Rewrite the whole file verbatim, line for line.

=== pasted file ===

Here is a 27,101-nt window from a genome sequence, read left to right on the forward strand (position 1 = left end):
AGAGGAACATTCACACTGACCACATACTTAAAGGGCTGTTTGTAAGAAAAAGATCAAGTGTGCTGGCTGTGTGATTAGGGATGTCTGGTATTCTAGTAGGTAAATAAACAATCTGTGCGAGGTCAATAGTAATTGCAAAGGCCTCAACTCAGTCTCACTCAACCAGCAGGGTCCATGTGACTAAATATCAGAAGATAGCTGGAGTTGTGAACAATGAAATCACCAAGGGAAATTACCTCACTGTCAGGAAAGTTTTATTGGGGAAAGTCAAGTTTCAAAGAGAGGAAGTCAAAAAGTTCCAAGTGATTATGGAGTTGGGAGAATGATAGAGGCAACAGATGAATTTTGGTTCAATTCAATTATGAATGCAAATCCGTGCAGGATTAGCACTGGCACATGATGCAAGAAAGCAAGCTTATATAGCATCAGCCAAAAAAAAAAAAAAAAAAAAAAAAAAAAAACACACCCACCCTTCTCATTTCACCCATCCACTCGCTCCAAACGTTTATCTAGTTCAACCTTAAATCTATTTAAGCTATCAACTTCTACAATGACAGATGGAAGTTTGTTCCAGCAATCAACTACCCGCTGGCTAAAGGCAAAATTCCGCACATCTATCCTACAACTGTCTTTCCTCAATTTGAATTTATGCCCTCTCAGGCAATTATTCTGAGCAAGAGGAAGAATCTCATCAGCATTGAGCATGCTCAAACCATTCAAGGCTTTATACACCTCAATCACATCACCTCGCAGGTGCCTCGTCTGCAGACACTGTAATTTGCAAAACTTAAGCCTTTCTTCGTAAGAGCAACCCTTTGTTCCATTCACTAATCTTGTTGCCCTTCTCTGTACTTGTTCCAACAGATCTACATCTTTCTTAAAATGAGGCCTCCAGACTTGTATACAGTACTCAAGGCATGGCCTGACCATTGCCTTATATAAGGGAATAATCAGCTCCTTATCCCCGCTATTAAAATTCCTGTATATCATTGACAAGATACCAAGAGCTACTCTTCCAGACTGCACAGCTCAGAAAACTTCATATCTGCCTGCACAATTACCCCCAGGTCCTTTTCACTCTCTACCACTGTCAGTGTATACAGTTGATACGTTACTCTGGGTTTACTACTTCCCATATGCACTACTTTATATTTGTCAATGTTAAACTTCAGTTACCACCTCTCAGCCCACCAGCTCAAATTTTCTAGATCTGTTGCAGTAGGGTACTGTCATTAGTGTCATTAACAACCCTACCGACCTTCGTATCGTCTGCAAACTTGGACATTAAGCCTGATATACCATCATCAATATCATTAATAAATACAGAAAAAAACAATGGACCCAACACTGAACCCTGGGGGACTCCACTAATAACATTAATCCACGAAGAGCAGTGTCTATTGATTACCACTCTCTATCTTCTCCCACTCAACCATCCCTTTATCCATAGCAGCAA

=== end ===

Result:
Here is a 27,101-nt window from a genome sequence, read left to right on the forward strand (position 1 = left end):
AGAGGAACATTCACACTGACCACATACTTAAAGGGCTGTTTGTAAGAAAAAGATCAAGTGTGCTGGCTGTGTGATTAGGGATGTCTGGTATTCTAGTAGGTAAATAAACAATCTGTGCGAGGTCAATAGTAATTGCAAAGGCCTCAACTCAGTCTCACTCAACCAGCAGGGTCCATGTGACTAAATATCAGAAGATAGCTGGAGTTGTGAACAATGAAATCACCAAGGGAAATTACCTCACTGTCAGGAAAGTTTTATTGGGGAAAGTCAAGTTTCAAAGAGAGGAAGTCAAAAAGTTCCAAGTGATTATGGAGTTGGGAGAATGATAGAGGCAACAGATGAATTTTGGTTCAATTCAATTATGAATGCAAATCCGTGCAGGATTAGCACTGGCACATGATGCAAGAAAGCAAGCTTATATAGCATCAGCCAAAAAAAAAAAAAAAAAAAAAAAAAAAAAACACACCCACCCTTCTCATTTCACCCATCCACTCGCTCCAAACGTTTATCTAGTTCAACCTTAAATCTATTTAAGCTATCAACTTCTACAATGACAGATGGAAGTTTGTTCCAGCAATCAACTACCCGCTGGCTAAAGGCAAAATTCCGCACATCTATCCTACAACTGTCTTTCCTCAATTTGAATTTATGCCCTCTCAGGCAATTATTCTGAGCAAGAGGAAGAATCTCATCAGCATTGAGCATGCTCAAACCATTCAAGGCTTTATACACCTCAATCACATCACCTCGCAGGTGCCTCGTCTGCAGACACTGTAATTTGCAAAACTTAAGCCTTTCTTCGTAAGAGCAACCCTTTGTTCCATTCACTAATCTTGTTGCCCTTCTCTGTACTTGTTCCAACAGATCTACATCTTTCTTAAAATGAGGCCTCCAGACTTGTATACAGTACTCAAGGCATGGCCTGACCATTGCCTTATATAAGGGAATAATCAGCTCCTTATCCCCGCTATTAAAATTCCTGTATATCATTGACAAGATACCAAGAGCTACTCTTCCAGACTGCACAGCTCAGAAAACTTCATATCTGCCTGCACAATTACCCCCAGGTCCTTTTCACTCTCTACCACTGTCAGTGTATACAGTTGATACGTTACTCTGGGTTTACTACTTCCCATATGCACTACTTTATATTTGTCAATGTTAAACTTCAGTTACCACCTCTCAGCCCACCAGCTCAAATTTTCTAGATCTGTTGCAGTAGGGTACTGTCATTAGTGTCATTAACAACCCTACCGACCTTCGTATCGTCTGCAAACTTGGACATTAAGCCTGATATACCATCATCAATATCATTAATAAATACAGAAAAAAACAATGGACCCAACACTGAACCCTGGGGGACTCCACTAATAACATTAATCCACGAAGAGCAGTGTCTATTGATTACCACTCTCTATCTTCTCCCACTCAACCATCCCTTTATCCATAGCAGCAA